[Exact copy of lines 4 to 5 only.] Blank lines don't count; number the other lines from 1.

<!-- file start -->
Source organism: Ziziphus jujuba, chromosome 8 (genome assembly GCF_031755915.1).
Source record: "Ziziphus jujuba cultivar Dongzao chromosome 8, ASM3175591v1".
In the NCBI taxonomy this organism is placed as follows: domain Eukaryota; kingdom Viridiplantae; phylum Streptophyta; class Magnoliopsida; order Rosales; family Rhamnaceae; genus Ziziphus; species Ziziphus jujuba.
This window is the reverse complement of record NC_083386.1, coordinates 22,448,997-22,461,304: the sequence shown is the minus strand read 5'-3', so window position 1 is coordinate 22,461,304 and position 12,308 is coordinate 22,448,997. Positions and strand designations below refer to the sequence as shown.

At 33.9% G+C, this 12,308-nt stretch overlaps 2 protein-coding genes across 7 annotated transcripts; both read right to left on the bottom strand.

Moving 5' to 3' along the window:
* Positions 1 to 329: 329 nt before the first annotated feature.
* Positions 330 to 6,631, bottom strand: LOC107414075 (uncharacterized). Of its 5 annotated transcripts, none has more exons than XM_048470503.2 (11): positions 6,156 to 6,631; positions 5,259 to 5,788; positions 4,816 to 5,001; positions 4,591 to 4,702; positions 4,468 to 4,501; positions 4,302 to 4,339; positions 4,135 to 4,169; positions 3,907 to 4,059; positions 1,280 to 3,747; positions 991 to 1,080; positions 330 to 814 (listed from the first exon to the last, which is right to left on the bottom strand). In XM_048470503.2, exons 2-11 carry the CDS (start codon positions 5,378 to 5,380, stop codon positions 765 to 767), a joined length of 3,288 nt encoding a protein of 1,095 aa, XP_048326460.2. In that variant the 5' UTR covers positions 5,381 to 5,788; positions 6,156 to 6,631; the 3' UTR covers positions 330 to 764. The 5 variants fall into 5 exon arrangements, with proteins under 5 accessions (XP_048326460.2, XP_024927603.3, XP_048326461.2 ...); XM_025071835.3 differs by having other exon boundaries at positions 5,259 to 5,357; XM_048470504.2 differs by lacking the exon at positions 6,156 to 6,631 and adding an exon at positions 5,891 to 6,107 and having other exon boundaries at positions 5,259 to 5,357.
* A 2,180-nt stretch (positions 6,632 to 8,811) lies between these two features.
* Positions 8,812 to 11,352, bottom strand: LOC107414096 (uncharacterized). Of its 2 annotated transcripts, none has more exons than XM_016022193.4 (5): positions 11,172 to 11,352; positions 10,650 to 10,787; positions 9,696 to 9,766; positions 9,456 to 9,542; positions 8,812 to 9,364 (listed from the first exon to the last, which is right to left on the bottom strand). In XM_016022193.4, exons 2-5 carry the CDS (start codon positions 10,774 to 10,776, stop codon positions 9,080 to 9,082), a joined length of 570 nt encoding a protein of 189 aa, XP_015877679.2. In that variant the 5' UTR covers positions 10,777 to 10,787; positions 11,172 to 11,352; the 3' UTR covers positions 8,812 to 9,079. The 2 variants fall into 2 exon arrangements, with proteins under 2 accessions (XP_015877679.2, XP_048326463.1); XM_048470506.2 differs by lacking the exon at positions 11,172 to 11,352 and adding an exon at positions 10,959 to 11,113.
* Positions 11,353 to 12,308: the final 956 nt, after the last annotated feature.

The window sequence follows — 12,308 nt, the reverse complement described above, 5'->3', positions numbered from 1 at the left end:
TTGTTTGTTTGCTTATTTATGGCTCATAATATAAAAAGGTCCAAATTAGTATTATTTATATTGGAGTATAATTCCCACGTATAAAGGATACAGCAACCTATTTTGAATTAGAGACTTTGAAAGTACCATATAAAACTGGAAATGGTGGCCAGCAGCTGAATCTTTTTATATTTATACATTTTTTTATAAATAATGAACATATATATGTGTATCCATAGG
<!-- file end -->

This window is the reverse complement of record NC_083386.1, coordinates 22,448,997-22,461,304: the sequence shown is the minus strand read 5'-3', so window position 1 is coordinate 22,461,304 and position 12,308 is coordinate 22,448,997. Positions and strand designations below refer to the sequence as shown.

At 33.9% G+C, this 12,308-nt stretch overlaps 2 protein-coding genes across 7 annotated transcripts; both read right to left on the bottom strand.